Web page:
How Social Work Impacts the Lawyer Mental Health Crisis feat. Sara Ellis

Sara Ellis, a Lawyers Depression Project board member and social work student, explains why the legal community must create better messaging and more empathy for mental health issues.


  • Why leave IP litigation role to become a social worker
  • Free mental health resources for lawyers, judges, law office staff, paralegals, and law administrators
  • The strength of a music business background when working in music copyright law


  • Why the Lawyers Depression Project was created
  • Moving to South Florida as a graduate student
  • How social work and practicing law intersect
How Social Work Impacts the Lawyer Mental Health Crisis feat. Sara Ellis

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How Social Work Impacts the Lawyer Mental Health Crisis feat. Sara EllisHow Social Work Impacts the Lawyer Mental Health Crisis feat. Sara Ellis

About This Episode

Sara Ellis' Background

As an undergraduate student, Sara Ellis majored in music business and industry, which was a fantastic background for becoming a music copyright litigator. Although she didn’t anticipate working in IP law, having a detailed background in music history and her prior interest in managing bands helped Sara when she protected the interests of musicians. 

“I wanted to manage bands,” explains Sara Ellis in Episode 84 of You Are A Lawyer. 

Sara’s work included notable cases like the Blurred Lines case brought by the estate of Marvin Gaye. Her music education coursework included a copyright course that sparked Sara’s interest in becoming a lawyer.

Why Attend Law School

After attending law school at the University of Tennessee, Sara thought it was a natural progression to earn her Master’s Degree at the University of Tennessee. Because Sara enjoyed her copyright course while an undergrad, she wanted to continue focusing on musicians and working in IP law.

Sara practiced music copyright litigation for ten years and left this practice because of the long work hours, which often included working all seven days of a week. 

“I get to have dinner with my husband every night. I don’t generally work past 6 p.m. every day,” Sara shared when asked about the difference between law school and earning her Master’s degree, Sara explained the perks of her social work degree.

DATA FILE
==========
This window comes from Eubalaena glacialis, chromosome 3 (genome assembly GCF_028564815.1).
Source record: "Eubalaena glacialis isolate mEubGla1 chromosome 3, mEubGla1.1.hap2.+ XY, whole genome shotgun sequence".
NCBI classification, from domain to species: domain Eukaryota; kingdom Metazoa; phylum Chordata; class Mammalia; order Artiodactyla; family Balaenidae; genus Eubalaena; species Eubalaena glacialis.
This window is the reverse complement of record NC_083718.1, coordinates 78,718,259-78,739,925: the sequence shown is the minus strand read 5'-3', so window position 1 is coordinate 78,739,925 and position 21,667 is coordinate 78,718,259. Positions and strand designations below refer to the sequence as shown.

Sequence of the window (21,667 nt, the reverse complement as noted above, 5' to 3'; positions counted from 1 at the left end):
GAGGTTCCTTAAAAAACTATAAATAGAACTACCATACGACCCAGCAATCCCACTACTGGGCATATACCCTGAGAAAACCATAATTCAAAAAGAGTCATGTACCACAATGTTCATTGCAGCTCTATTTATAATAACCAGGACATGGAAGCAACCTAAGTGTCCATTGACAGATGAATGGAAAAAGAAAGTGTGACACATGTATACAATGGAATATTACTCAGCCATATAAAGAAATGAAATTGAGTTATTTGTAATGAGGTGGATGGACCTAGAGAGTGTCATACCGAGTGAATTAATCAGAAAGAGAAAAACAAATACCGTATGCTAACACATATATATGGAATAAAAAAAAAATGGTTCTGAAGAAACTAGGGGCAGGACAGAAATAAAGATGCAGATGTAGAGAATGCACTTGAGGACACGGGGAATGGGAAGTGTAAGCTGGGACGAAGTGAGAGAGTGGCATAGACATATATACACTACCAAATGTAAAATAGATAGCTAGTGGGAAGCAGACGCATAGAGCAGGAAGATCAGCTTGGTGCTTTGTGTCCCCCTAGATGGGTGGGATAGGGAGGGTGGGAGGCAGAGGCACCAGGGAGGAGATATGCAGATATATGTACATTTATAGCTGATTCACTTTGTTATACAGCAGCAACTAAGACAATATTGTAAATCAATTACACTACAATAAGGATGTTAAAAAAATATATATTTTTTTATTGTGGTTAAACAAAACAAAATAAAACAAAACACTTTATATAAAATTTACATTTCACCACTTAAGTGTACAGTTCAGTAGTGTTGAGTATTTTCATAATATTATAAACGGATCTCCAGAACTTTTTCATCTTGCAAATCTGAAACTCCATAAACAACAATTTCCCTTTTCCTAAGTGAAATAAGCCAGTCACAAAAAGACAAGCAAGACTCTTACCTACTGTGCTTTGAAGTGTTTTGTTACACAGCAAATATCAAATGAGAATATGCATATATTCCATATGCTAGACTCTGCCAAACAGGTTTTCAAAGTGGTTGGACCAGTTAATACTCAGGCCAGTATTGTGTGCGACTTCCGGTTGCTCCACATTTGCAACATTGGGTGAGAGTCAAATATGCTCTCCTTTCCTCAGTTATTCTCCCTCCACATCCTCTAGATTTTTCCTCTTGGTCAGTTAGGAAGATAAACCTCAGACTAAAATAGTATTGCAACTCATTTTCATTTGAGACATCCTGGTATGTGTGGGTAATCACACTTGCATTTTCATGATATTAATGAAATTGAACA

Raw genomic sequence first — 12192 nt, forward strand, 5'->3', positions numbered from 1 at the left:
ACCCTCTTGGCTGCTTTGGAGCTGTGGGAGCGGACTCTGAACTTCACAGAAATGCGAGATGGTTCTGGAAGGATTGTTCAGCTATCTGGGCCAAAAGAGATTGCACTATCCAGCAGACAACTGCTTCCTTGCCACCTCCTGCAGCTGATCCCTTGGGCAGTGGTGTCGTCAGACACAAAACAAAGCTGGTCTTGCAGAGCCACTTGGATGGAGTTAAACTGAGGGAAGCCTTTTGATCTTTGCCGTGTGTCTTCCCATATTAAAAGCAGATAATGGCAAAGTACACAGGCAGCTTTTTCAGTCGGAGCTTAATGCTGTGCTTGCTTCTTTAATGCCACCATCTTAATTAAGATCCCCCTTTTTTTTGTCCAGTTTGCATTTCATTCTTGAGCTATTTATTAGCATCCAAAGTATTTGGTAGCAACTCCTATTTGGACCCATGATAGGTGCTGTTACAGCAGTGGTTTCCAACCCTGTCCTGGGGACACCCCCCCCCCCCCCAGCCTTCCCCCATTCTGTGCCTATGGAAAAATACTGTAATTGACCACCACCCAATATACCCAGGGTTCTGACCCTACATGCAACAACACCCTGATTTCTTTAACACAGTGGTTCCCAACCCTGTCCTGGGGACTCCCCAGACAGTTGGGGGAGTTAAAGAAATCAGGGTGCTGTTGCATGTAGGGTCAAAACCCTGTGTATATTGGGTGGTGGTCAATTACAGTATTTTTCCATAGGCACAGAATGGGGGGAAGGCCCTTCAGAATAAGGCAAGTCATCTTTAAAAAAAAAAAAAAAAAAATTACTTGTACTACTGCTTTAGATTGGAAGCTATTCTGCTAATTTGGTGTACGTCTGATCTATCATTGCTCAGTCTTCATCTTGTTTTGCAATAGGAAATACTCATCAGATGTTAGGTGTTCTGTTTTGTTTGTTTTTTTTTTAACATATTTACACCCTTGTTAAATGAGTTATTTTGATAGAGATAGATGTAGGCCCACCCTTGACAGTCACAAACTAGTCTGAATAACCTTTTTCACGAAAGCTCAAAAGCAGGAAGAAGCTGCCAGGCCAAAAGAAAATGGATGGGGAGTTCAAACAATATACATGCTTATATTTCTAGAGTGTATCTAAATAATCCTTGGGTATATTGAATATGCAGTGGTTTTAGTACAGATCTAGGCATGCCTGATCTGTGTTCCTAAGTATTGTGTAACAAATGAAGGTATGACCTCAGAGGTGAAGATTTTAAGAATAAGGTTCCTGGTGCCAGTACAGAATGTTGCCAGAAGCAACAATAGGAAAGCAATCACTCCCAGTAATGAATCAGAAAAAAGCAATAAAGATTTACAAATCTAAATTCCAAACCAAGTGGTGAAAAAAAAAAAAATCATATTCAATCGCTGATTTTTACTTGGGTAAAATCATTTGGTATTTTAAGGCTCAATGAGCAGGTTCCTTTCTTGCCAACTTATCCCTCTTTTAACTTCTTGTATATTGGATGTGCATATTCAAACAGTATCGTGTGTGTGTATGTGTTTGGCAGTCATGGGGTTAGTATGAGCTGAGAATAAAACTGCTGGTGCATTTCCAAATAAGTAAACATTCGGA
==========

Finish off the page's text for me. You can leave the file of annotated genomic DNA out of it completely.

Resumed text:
When asked for advice to law students or new lawyers, Sara shared, “Make sure the job you want supports you as a human being, not just the paycheck.” Although school loans are large, it is more important to take the right job that the job with the biggest paycheck.

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What Can You Do With A Law Degree

Sara wanted to be a therapist for professionals, so she pursued a Master’s degree in Social Work. On the macro level, studying social work allows Sara to work with companies on an organizational management level. On the micro level, Sara can work individually with lawyers or their legal practices. 

When asked whether Sara would create a business that includes her IP law background and mental health, Sara explained that her practice would only include a little of her IP experience. 

“Other than just not stealing images from the internet to create my eventual website,” Sara Ellis shared while laughing.

Changing how lawyers discuss mental health and finding work/life integration can make a massive difference in every lawyer’s life. 

Lawyer Side Hustles

Founded in 2019, the Lawyers Depression Project is a peer support group for legal professionals. Sara Ellis found the project in 2022 and began working with the project as a board member and later joined the executive committee. 

“Lawyers, judges, paralegals, legal admins, if you’re in the legal space, the Lawyers Depression Project can provide support. And it’s not just about depression,” explains Sara Ellis. 

The Lawyers Depression Project offers a safe space for legal professionals to gain resources and share their mental health issues. Sara explains that many lawyers were expected to deal with issues and never mention them, but the conversation is becoming more visible and inclusive.

“You’re not alone. There is help. Help does help. And there’s a way to successfully manage struggles and be a thriving attorney,” shared Sara in Episode 84 of You Are A Lawyer.

Sara uses percentages to show that you are not alone in your mental health issues to explain that lawyers should not be scared or afraid of these issues. When sharing details of the vast number of law students who are depressed, Sara emphasizes that lawyers are not the only ones experiencing these issues. 

Connect with Sara Ellis

Sara Ellis is licensed to practice law in Tennessee. Learn more about Sara Ellis:  

Lawyers Depression Project:

Sara’s work with the Lawyers Depression Project:


Interact with You Are A Lawyer

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